Mary Ruebush, a microbiology and immunology instructor, and author of the book, “Why Dirt Is Good” (Kaplan), says that when kids put things in their mouths, “Not only does it allow for “practice” of immune responses, which will be necessary for protection, but it also plays a critical role in teaching the immature immune response what is best ignored.” She deplores the current fetish for the hundreds of antibacterial products that convey a false sense of security and may actually foster the development of antibiotic-resistant, disease-causing bacteria. Plain soap and water are all that are needed to become clean. “I certainly recommend washing your hands after using the bathroom, before eating, after changing a diaper, before and after handling food, and whenever they’re visibly soiled,” she wrote. When no running water is available and cleaning hands is essential, she suggests an alcohol-based hand sanitizer.

It seems to me there has been such a wide swing of the spectrum–from the disease-thriving filth and squalor of centuries past to the obsession with cleanliness and hardcore hygiene that we see in industrialized countries today. Given the plagues and epidemics of our past it makes sense that we strive for sterile environments, but it looks possible that we’re swinging too far.  Part of me wonders how much of that is due to marketing. In 2008, Americans spent over $5 billion on household cleaning products–imagine how much of that money went right back into advertising departments to dream and scheme new ways to subtly scare people into really needing those germ-slaughtering scrubbing bubbles and disinfecting sprays and wipes. Not to mention anti-bacterial soaps and other triclosan products.

As far as I can tell, the solution seems to be, as is so often the case, moderation and common sense. Wash your hands with plain soap and hot water, don’t let your kids eat things that seem blatantly dangerous (slugs: OK–but stay away from anything that has had contact with pesticides or chemicals), and start working on that pound of dirt.


Wednesday, February 9, 2011

Cold......so cold.

I cannot believe how damn cold it is outside today. We had about 8 degrees, seemed colder with the wind whipping over the field in front of our house. (sigh) Spring is defiently not coming fast enough...hurry hurry!

I decided to take a very (brisk walk) around my yard, just for sh*** & giggles. Everything is still quietly sleeping, covered in snow. Hard to believe that anything can survive such a deep freeze for months here in Wisconsin. But yet it does. Quite a miracle of nature I think. Mother earth has it in the bag  so to speak.... Still patience is not my virtue when it comes to the seasons.

Only one more month before i start my seeds....(jumping up and down) I can't wait! his year I have to plant just about everything. Last season I didn't plants beans or carrots, because I had so much canned from the previous season, I didn't need anymore. But this season, I need to refresh the pantry, so my garden will be jam packed once again. Here's what I'm growing

Beans, carrots, potatoes, broccoli, cauliflower, lettuce, radishes, onions, corn, peas, tomatoes, peppers, rosemary, oregano, basil, bay laurel, fennel, also this year I will be growing tobacco....yes, I said it, tobacco...(eye roll) my husbands grand idea, so we'll see how that goes...!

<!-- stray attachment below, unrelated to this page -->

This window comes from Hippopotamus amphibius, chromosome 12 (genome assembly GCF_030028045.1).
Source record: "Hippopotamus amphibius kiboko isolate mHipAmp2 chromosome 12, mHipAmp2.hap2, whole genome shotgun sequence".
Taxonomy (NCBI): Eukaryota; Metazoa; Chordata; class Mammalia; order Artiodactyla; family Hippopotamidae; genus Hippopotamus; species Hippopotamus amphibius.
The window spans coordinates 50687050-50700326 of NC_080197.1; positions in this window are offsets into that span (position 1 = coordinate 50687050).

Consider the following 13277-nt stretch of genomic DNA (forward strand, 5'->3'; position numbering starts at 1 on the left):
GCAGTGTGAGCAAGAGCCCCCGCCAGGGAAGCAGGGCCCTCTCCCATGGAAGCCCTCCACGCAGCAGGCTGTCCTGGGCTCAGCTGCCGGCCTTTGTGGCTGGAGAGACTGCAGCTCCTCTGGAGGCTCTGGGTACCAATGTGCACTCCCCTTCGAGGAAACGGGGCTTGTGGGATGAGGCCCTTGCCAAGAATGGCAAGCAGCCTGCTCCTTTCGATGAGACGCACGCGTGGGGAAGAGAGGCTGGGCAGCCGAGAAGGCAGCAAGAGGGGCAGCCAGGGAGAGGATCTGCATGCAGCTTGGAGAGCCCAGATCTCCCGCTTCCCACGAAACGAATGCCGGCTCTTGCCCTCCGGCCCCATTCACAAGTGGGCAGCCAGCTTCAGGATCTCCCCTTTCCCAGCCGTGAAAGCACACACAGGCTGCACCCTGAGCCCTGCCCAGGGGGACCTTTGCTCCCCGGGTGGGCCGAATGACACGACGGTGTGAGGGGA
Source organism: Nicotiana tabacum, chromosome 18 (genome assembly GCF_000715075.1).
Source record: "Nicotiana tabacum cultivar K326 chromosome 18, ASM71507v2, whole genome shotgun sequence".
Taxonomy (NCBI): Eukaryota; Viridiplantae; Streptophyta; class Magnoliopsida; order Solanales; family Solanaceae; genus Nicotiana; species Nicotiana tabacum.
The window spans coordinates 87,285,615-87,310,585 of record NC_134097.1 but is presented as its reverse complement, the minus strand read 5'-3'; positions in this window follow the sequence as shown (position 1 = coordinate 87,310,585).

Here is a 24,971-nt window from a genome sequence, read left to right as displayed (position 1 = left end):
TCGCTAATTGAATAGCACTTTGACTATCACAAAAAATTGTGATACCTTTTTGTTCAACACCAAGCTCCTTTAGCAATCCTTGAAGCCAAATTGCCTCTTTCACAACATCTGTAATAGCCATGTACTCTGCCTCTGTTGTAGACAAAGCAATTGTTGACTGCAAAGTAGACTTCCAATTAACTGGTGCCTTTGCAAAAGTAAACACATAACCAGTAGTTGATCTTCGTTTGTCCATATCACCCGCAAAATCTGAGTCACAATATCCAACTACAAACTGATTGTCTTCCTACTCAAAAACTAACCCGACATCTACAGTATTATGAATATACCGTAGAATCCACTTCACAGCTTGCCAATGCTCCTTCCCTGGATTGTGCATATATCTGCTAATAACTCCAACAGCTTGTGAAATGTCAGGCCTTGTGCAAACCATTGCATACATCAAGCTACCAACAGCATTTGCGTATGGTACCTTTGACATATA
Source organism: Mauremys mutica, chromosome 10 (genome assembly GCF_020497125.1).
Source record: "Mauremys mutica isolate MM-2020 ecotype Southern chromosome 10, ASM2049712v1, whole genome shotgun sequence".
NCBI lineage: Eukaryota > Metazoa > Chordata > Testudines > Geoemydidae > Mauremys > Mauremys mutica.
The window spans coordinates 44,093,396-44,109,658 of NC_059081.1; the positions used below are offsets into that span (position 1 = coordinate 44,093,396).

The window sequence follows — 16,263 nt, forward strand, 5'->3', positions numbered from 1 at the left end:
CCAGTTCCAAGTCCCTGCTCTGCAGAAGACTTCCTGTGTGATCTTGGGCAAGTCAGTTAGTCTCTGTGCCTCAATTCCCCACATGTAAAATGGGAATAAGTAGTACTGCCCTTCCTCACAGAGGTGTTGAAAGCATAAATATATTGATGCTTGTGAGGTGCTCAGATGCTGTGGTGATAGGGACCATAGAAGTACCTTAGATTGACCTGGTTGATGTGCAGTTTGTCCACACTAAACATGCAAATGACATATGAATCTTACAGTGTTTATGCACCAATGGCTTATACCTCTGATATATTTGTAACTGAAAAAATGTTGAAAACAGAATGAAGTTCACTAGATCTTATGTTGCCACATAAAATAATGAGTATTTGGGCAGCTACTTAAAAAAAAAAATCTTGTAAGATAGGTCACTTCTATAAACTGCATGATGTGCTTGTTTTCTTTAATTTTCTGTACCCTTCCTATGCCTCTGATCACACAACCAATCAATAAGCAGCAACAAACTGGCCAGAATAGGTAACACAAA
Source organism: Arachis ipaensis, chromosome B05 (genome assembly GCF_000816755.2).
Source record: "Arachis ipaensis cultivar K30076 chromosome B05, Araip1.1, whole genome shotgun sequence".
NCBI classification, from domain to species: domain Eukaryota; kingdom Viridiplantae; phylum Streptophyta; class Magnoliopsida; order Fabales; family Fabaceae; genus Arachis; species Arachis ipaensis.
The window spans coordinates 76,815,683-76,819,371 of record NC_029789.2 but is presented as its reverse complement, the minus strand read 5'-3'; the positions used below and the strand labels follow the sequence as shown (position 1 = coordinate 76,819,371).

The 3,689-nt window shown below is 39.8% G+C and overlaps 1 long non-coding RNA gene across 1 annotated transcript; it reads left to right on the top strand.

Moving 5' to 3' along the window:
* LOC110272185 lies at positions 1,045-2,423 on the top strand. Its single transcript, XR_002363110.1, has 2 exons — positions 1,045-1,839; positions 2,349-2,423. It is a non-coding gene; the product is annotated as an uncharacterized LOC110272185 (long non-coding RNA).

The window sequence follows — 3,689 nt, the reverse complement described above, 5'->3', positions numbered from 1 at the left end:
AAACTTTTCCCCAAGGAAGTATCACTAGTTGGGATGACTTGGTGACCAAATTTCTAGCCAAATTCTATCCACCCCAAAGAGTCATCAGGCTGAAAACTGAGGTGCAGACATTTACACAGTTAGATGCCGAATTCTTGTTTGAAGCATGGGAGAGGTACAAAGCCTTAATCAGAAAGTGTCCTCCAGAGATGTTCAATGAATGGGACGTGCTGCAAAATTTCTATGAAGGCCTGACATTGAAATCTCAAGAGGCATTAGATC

Anyways, some of the stuff I'll be growing, I will be putting in the garden, and other stuff, in containers, to open up the main garden for more potatoes, broccoli, etc. The stuff we eat ALOT of during the winter months.

So....that's my little rant for the day......supposedly there is warmer air moving our way, and then spring fever will hit me hard again!


Monday, February 7, 2011

Growing your own - Seeds that need special attention

So we have touched upon some of the basics of soil, and what types of seeds there are to choose from. Now, once you have decided on what you wish to plant, whether it be heirloom or hybrid vegetables or flowers, the next step is to plant them...correct? Well, wait one minute. Did you know, that some seeds require special attention before they go into the soil? Yep, some do. I learned the hard way, and wasted nearly 5 packs of seeds this way one year when I first started growing. I was young, and thought I knew everything and didn't ask anyone for advice. LOL I should have, would have saved me a hell of a lot of trouble and grief.

I didn't know what the hell I was doing wrong, and chocked it up to bad seeds. But, after much research and advice (when I finally asked) That some of my seeds needed a brief spell in the fridge before i planted them in the soil.....go figure....makes sense.

The seeds I was planting, were perennials, which meant that for my zone anyways, that they needed to be tricked into coming out of their winter sleep. This mimics mother natures cold spell and thaw in the spring. The seed falls to the ground in fall, freezes, then warm weather thaws and warms them, coaxing them to sprout. Well, DUH! Why didn't I think of this......lesson learned.

Not only that, but some seeds need light to germinate, and some complete darkness, some need to be "nicked", meaning there seed coats are to tuff, and need to be nicked a bit in order for the sprout to push thru, (or a good soaking in water to soften the seed coat overnight in warm water) The list goes on and on. So I will give you some info, to better help you with this. Granted I am just giving a handful of samples here, but to give you a general idea.

Most are flowers, but some herbs & a few veggies are in here to.

Seeds that need light to germinate

(meaning either a very thin, thin, layer of soil covering them, or just sprinkled on top of the soil and gently pressed in, usually these are very fine, powdery looking seeds, such as snapdragons and the like.)